• I've been sticking to arrays because I haven't yet started learning about Maps and HashMaps. I'll be sure to check them out now... Thanks for pointing out the toCharArray() function. I was unaware that it existed. – Artemis Hunter Mar 17 at 8:43
• I didn't mean that you should use a Map. I mentioned as an option. Both ways have advantages and disadvantages, the best solution depends on the use case. Here it doesn't matter much. – janos Mar 17 at 8:47
• Understood. BTW, thought I'd point out about the variable names, I actually find it pretty convenient to go with single-letter names: c for character, f for frequency, i for iterator and so on. – Artemis Hunter Mar 17 at 8:51
• @TomG But your consumer usually wouldn't have access to your code, would they? The consumer is meant to receive the application which the code runs. In case of another coder, you might be right, but even a simple remark next to the variable's declaration might suffice, would it not? Actually, I only use single letters in my basic programs, like the one above. Usually my programs have clear names. – Artemis Hunter Mar 17 at 10:14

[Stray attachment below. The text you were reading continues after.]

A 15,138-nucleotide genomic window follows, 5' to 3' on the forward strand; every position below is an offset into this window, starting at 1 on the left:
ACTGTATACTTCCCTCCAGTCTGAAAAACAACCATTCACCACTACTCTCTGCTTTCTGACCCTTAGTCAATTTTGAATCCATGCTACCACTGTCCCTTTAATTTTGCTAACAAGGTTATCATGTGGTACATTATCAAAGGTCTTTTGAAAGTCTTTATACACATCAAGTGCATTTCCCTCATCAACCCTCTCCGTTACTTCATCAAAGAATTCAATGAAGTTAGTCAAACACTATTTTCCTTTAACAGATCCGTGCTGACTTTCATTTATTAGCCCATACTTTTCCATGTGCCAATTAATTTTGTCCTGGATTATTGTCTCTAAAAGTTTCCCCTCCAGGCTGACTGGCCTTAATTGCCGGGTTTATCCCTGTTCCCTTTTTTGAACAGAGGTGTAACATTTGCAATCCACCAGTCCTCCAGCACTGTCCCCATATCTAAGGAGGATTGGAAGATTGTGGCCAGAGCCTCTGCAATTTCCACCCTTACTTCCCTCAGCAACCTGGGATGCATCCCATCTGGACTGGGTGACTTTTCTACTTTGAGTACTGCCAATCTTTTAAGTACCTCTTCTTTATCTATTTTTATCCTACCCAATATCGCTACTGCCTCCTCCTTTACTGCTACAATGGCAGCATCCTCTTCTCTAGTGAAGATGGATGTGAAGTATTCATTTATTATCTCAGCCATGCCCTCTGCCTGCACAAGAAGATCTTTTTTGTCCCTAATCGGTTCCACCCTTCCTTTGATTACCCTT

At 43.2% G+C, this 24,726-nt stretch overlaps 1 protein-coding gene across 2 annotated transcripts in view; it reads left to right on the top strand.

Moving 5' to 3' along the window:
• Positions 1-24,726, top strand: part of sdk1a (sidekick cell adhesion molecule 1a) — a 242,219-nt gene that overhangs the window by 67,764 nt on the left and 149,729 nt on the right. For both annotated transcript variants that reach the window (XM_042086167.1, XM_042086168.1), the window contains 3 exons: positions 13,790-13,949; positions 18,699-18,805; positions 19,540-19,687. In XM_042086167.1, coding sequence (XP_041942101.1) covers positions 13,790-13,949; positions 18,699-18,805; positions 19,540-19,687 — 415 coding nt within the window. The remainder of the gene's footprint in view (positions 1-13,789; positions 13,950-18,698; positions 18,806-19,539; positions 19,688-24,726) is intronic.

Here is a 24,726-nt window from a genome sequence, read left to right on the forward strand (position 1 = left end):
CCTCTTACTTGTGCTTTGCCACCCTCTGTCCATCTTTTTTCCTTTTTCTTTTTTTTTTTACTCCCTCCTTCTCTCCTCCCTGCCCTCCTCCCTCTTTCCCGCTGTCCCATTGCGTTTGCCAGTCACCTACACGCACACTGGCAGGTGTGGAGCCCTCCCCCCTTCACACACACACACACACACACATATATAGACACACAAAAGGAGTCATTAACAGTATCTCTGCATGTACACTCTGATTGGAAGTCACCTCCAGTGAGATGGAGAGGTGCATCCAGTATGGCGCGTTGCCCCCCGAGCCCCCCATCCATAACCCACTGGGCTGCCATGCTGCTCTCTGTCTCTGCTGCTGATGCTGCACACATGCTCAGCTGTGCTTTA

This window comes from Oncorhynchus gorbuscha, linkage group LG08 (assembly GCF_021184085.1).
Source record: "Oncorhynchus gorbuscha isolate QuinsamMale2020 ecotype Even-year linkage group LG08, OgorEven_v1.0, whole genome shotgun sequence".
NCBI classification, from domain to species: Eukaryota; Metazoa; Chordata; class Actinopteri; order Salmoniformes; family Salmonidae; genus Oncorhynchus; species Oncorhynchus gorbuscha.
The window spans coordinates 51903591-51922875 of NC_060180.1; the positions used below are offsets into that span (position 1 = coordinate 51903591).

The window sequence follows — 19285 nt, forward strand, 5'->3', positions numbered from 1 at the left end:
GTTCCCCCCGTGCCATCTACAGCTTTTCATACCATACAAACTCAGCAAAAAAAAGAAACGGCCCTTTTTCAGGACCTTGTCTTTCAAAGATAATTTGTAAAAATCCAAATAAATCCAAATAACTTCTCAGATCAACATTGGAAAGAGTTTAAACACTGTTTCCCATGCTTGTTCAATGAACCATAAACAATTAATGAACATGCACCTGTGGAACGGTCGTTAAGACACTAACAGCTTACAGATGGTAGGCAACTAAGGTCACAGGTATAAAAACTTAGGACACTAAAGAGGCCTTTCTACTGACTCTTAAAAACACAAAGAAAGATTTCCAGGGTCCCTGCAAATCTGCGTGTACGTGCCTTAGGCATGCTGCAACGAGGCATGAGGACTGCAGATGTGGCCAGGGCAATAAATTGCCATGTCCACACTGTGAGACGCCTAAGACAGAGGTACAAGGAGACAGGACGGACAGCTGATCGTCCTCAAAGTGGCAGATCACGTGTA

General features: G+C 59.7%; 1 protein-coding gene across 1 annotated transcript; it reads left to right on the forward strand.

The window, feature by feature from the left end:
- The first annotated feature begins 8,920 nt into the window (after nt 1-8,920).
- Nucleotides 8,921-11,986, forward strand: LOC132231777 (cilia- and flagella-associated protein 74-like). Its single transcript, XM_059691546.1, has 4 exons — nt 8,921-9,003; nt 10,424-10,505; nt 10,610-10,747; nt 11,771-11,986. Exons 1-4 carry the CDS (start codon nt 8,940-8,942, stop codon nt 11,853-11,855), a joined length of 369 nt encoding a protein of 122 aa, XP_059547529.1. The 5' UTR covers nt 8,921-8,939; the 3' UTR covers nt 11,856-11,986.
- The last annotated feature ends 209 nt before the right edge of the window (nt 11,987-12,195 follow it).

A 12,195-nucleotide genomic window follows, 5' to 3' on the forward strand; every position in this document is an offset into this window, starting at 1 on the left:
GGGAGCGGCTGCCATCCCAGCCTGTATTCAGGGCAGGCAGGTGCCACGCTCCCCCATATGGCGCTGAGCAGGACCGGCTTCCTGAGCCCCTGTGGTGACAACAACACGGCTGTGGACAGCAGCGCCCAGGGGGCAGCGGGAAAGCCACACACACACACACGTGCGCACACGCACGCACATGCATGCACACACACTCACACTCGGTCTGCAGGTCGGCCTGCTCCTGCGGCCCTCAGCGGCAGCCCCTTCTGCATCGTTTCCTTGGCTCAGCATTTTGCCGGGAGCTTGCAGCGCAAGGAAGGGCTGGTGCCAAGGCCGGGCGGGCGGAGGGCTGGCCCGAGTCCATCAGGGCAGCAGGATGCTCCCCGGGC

• @ArtemisHunter There are aspects of style that are subjective. In this example, good objective arguments exist, against comments. 1. The consumers of your binaries indeed don't care about variable names. But the consumers of your source code do: the human reviewers and maintainers. Without descriptive names, it's hard to keep in mind what f meant, you may have to scan back in the program to understand, which is a mental burden. 2. Comments can go out of sync with the code they describe. If instead of comments you write in a way that's self-descriptive, that's a better long-term solution. – janos Mar 17 at 11:34

# Warnings

Don't use the suppresswarnings annotation for things that can be fixed easily. I don't recognize the "resource" warning, I guess it's specific to the compiler you're using (Eclipse?). Probably comes from using the Scanner without closing it properly. By using the try-with-resources -statement for anything that supports java.lang.AutoCloseable, this will be handled for you automatically.

# Variables and naming

There's no point in trying to save a few keystrokes by using short variable names. The compiler doesn't care what the names are, so you can just as well use human-readable names. The exception here being de-facto standardized loop indices like i and j.

Any decent code editor or IDE will autocomplete the names for you, so it's not that much more to type. A modified section of your original code, notice how I also chained the call to toUpperCase() directly after the nextLine() call. No need to create a new variable for the case-corrected string: